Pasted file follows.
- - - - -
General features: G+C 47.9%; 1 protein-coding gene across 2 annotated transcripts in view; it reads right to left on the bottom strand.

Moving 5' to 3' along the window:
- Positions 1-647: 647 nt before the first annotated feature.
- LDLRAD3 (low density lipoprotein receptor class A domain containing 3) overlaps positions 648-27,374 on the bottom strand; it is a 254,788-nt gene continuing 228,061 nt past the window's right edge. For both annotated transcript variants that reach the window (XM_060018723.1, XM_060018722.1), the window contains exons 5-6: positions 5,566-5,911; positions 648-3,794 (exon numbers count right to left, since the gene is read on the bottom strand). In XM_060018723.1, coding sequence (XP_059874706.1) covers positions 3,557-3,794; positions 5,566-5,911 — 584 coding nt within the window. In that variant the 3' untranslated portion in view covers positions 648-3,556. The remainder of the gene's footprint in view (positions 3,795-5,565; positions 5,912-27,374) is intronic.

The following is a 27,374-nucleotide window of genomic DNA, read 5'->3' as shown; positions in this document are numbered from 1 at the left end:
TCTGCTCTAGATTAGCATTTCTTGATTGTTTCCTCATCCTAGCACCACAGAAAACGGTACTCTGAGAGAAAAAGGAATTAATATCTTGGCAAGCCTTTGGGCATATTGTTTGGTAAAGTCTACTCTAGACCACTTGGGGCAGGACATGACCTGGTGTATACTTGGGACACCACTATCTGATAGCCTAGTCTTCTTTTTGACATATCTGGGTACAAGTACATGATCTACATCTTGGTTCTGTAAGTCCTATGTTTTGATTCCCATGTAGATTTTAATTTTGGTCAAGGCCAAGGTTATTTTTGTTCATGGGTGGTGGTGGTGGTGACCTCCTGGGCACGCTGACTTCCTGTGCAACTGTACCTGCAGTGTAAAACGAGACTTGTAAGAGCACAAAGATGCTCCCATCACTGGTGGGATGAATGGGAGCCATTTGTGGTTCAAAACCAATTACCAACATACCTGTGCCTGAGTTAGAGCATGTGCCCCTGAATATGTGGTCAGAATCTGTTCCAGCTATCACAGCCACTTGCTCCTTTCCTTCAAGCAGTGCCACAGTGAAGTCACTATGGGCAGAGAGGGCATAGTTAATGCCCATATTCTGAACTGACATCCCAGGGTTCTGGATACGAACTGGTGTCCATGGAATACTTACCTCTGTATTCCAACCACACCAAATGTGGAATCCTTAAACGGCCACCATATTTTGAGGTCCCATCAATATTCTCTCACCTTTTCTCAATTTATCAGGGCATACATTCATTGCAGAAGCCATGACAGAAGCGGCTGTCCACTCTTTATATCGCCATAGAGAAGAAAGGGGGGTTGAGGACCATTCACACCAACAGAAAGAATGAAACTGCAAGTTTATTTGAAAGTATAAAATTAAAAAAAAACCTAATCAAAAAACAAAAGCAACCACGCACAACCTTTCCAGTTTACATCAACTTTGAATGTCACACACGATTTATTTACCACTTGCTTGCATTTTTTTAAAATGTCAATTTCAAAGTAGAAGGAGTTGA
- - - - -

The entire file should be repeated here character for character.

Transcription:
General features: G+C 47.9%; 1 protein-coding gene across 2 annotated transcripts in view; it reads right to left on the bottom strand.

Moving 5' to 3' along the window:
- Positions 1-647: 647 nt before the first annotated feature.
- LDLRAD3 (low density lipoprotein receptor class A domain containing 3) overlaps positions 648-27,374 on the bottom strand; it is a 254,788-nt gene continuing 228,061 nt past the window's right edge. For both annotated transcript variants that reach the window (XM_060018723.1, XM_060018722.1), the window contains exons 5-6: positions 5,566-5,911; positions 648-3,794 (exon numbers count right to left, since the gene is read on the bottom strand). In XM_060018723.1, coding sequence (XP_059874706.1) covers positions 3,557-3,794; positions 5,566-5,911 — 584 coding nt within the window. In that variant the 3' untranslated portion in view covers positions 648-3,556. The remainder of the gene's footprint in view (positions 3,795-5,565; positions 5,912-27,374) is intronic.

The following is a 27,374-nucleotide window of genomic DNA, read 5'->3' as shown; positions in this document are numbered from 1 at the left end:
TCTGCTCTAGATTAGCATTTCTTGATTGTTTCCTCATCCTAGCACCACAGAAAACGGTACTCTGAGAGAAAAAGGAATTAATATCTTGGCAAGCCTTTGGGCATATTGTTTGGTAAAGTCTACTCTAGACCACTTGGGGCAGGACATGACCTGGTGTATACTTGGGACACCACTATCTGATAGCCTAGTCTTCTTTTTGACATATCTGGGTACAAGTACATGATCTACATCTTGGTTCTGTAAGTCCTATGTTTTGATTCCCATGTAGATTTTAATTTTGGTCAAGGCCAAGGTTATTTTTGTTCATGGGTGGTGGTGGTGGTGACCTCCTGGGCACGCTGACTTCCTGTGCAACTGTACCTGCAGTGTAAAACGAGACTTGTAAGAGCACAAAGATGCTCCCATCACTGGTGGGATGAATGGGAGCCATTTGTGGTTCAAAACCAATTACCAACATACCTGTGCCTGAGTTAGAGCATGTGCCCCTGAATATGTGGTCAGAATCTGTTCCAGCTATCACAGCCACTTGCTCCTTTCCTTCAAGCAGTGCCACAGTGAAGTCACTATGGGCAGAGAGGGCATAGTTAATGCCCATATTCTGAACTGACATCCCAGGGTTCTGGATACGAACTGGTGTCCATGGAATACTTACCTCTGTATTCCAACCACACCAAATGTGGAATCCTTAAACGGCCACCATATTTTGAGGTCCCATCAATATTCTCTCACCTTTTCTCAATTTATCAGGGCATACATTCATTGCAGAAGCCATGACAGAAGCGGCTGTCCACTCTTTATATCGCCATAGAGAAGAAAGGGGGGTTGAGGACCATTCACACCAACAGAAAGAATGAAACTGCAAGTTTATTTGAAAGTATAAAATTAAAAAAAAACCTAATCAAAAAACAAAAGCAACCACGCACAACCTTTCCAGTTTACATCAACTTTGAATGTCACACACGATTTATTTACCACTTGCTTGCATTTTTTTAAAATGTCAATTTCAAAGTAGAAGGAGTTGA